It's as true for governments as it is for your own family: When income exceeds expenditures you're on the right financial path.
Erie County commissioners Pat Shenigo and Bill Monaghan have again shown that sound financial planning pays off. Since 2010, the county shaved from the budget enough to build a $3 million budget surplus and the five-year financial forecast through 2017 shows that trend continuing in a robust way.
Previous county budgets were frequently in the red for years and helped create a debt for county taxpayers of $130 million at its peak. That has been reduced to $99 million since Monaghan and Shenigo teamed up to change how things get done.
In addition, they spearheaded a temporary sales tax hike — despite the political risk — that will create $7 million in revenue to address needed infrastructure repairs and upgrades, including substantial repairs to the Erie County courthouse, the sheriff's office and other venues.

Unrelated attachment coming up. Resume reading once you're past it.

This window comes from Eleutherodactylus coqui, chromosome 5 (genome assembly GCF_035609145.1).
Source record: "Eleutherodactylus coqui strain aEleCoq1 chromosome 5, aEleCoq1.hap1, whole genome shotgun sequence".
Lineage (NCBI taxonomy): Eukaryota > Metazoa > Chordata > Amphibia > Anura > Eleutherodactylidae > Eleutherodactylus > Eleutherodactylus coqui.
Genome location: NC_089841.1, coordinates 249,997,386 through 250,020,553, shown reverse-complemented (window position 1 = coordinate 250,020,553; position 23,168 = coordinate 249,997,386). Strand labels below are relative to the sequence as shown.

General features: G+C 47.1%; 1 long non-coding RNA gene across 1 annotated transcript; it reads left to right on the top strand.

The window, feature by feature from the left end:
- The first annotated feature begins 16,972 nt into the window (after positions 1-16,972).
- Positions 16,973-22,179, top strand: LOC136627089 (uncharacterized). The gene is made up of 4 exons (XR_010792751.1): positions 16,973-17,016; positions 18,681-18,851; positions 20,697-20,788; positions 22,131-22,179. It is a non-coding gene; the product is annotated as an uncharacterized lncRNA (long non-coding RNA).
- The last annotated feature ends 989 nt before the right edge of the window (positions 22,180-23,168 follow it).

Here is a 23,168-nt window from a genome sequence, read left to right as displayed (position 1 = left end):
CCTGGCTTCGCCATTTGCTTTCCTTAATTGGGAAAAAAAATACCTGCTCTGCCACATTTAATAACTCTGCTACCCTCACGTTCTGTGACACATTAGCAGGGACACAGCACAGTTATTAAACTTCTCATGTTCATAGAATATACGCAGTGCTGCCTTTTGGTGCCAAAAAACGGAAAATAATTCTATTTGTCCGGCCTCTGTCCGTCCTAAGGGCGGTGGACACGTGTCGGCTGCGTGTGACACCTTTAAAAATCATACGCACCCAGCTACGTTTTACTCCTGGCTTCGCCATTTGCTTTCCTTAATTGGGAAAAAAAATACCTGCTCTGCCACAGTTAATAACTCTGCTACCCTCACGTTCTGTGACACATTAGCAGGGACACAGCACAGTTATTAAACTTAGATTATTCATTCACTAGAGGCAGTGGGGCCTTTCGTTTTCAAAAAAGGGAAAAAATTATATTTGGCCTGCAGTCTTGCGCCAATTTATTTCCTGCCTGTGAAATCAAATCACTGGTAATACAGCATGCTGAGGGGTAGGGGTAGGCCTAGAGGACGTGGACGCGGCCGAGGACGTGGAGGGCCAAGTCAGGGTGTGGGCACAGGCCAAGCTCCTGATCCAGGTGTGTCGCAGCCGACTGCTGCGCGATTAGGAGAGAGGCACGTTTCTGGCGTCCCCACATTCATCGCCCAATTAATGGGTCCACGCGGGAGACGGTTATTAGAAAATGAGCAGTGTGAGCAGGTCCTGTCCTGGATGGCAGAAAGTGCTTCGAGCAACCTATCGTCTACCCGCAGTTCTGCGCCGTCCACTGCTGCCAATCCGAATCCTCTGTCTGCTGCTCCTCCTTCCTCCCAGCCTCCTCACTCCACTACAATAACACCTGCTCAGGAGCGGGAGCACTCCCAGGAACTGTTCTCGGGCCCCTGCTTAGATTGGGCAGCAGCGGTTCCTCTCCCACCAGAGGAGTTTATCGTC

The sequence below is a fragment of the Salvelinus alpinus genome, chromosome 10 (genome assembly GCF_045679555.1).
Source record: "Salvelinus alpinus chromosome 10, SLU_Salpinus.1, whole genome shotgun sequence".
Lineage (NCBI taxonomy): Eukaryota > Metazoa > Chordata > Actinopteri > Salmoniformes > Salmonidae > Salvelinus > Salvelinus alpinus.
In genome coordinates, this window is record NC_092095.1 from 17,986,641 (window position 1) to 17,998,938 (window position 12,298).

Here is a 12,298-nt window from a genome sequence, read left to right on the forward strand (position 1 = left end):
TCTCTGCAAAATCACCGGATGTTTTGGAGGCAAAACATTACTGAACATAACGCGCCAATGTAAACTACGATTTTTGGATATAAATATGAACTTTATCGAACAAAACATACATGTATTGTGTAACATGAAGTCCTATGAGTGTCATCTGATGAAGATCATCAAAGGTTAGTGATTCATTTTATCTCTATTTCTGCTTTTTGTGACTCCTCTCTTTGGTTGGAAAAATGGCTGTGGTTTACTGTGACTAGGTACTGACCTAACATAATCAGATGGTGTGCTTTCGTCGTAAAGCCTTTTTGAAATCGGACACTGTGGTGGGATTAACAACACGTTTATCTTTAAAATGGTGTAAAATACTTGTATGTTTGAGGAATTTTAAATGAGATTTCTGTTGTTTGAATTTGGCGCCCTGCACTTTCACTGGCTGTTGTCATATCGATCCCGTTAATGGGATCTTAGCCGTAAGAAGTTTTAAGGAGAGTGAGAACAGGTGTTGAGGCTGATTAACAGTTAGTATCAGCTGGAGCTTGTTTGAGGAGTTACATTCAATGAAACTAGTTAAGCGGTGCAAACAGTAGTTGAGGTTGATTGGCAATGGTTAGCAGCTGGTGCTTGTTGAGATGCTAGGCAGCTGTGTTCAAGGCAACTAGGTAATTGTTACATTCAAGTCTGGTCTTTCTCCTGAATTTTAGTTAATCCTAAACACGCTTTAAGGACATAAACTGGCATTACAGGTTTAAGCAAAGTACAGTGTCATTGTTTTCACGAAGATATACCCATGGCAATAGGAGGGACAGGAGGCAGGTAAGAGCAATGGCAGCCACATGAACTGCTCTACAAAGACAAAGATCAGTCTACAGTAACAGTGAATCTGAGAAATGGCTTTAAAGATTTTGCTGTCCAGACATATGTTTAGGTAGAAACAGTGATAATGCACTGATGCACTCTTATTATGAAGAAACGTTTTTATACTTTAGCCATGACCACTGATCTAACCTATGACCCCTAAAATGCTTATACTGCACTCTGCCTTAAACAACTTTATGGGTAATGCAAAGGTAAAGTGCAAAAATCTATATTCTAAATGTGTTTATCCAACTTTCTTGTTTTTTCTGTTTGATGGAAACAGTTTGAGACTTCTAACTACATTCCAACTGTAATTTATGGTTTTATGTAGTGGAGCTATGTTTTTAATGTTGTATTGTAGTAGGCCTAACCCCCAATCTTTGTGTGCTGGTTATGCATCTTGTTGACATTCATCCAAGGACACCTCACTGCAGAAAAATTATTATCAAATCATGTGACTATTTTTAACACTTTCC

Commissioner Tom Ferrell, in his seventh term, was part of all the past commissioner boards that voted expenditures that ballooned the debt, has voted with Monaghan and Shenigo on many of these new initiatives. But he did not spearhead any of them, and he also voted against the temporary tax hike.
Putting the county on a sound financial footing will enable it to make more sound investments in the future at a lower cost. It's the best way we can think of to improve and build on the assets there are in the county create jobs, build community and improve the quality of life.
Give credit where credit is due. Both Monaghan and Shenigo have done what they said they would do when running for office: Treat the county's finances as a business, rather than an unlimited bank account.
Well done, gentleman.